Let’s face it – regardless of all the Instagram filters, none of us is getting any younger with time. The coronavirus crisis has proven yet again how hard it is to plan anything and especially what your life could look like down the line. However, if you follow the maxim that ‘time waits for no one’, you are probably already thinking about retirement.
The question comes down to money — exactly how much will you need in retirement? Simple to pose but for most people, it is very hard to answer, which makes planning for the later part of our lives quite challenging. With the hope of simplifying the planning process, the Pensions and Lifetime Savings Association (PLSA) published the Retirement Living Standard. Developed by the Centre for Research in Social Policy at Loughborough University, it captures the public attitude towards retirement in contemporary Britain. The standards consider three different baskets of goods and services and estimate the minimum amount of money that you will need for the respected lifestyle (minimum, moderate and comfortable).
The minimum income in retirement that you will need is £10,900, rising to £13,200 if you are in London. If you are a couple then the minimum increases to £16,700 (or £21,100 for London). This should be enough to cover all your essentials, like household bills, and leave some for the occasional treat and entertainment.
For a comfortable retirement, with more luxury like travelling abroad, the amount climbs to £33,600 (£36,700 – London) of annual income for a single retiree and £49,700 (£51,500 – London) for a couple. If you would like to be over the minimum standard but cannot afford to be in the top percentiles, you are striving for an annual income that will let you achieve a moderate living standard. For that extra financial security and more fun, around £20,800 is about right or £30,600 for a couple (£20,800 and £30,600 respectively if you are based in the capital).
Do you mean to tell me I can still have fun when I retire?
The simple answer is yes, but that doesn’t take away from the fact that you still need to contribute to your retirement pot before you can reap the benefits. Annoying, I know, but if you are a fraction as competitive as I am then it gives you a target to focus on. Yet we shouldn’t forget that these estimates involve a form of subjective judgement. For example, it is stated that the comfortable standard involves aspects like taking a yearly three-week holiday in Europe, replacing your car every five years or so, and spending around £1,200 on clothing each year.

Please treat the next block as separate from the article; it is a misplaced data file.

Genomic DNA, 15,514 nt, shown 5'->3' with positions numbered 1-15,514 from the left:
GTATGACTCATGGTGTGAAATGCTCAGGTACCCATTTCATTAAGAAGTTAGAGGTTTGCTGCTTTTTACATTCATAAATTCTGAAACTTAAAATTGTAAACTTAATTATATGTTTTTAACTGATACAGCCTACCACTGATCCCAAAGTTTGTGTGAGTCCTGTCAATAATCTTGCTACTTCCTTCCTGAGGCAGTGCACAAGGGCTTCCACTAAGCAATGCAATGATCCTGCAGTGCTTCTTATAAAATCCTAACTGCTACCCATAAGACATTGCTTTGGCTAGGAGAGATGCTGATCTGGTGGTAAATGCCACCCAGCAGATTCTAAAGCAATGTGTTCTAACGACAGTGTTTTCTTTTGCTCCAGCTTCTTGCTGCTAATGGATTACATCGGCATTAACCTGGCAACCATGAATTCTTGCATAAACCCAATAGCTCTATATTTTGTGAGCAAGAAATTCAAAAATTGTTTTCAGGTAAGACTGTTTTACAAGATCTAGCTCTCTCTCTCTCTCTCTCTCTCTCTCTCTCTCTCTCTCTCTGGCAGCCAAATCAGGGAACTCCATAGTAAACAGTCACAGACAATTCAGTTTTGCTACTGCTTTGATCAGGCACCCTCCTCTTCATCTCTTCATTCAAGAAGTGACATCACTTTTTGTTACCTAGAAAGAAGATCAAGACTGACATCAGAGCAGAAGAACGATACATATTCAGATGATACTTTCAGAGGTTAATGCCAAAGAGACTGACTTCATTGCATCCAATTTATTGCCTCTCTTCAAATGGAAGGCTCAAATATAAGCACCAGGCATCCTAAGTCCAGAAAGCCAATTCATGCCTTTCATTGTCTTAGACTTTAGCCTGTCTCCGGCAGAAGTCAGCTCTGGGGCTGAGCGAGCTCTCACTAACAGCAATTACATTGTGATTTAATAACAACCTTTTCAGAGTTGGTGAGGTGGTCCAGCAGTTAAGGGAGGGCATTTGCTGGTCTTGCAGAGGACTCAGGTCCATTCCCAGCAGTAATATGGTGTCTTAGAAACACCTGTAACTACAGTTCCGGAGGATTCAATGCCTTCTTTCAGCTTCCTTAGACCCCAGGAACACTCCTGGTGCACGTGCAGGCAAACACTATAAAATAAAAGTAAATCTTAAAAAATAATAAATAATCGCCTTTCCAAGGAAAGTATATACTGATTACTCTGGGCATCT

Of course, we all have a different lifestyle and some of us might consider this extravagant. However, the standards are not inclusive of all costs. For example, it doesn’t take into consideration paying your mortgage in retirement or the need for care support. So, if any of these apply to your circumstances, then the standards may not be as useful to you.
Another thing to consider is the standards are only meant to act as guidance and not a final figure. Meaning, you might not end up having that lavish three-week getaway in Europe. However, the PLSA’s estimates provide a great starting point to gauge whether your savings will sustain your lifestyle in retirement.
Another important point I’d like to raise is that not all your retirement income will have to come from your savings. Well, that is if you have made National Insurance contributions during your working life. Then you will be entitled to a state pension, which is worth £9,339 in the current financial year (so you can subtract that from your target income).
For a single person in London, this translates to a deficit of just over £15,000 to hit the PLSA’s moderate level of income. The question then evolves to how big my pension pot should be to fill that gap.
You can start by checking if your pension provider offers a free retirement income calculator. My current provider, Legal & General, offers a fairly simple one to use, in comparison to others I’ve seen. Assuming that I retire at age of 60 and I’m aiming for a moderate level of income, it reckons I will need £550,000 of pension savings to buy a guaranteed income for the rest of my life (also known as an annuity) of £15,190. This is also assuming that I take 25% of the pot as tax-free cash and will not expect the remaining to go up in value.
Alternatively, you can decide to continue investing your retirement pot with the hope of it increasing in value. But the fact that you need more than £500,000 in savings (taking into account the state pension) would come as a shock to most people.
The post This is the minimum amount of savings we’ll need for a comfortable retirement appeared first on The Motley Fool UK.
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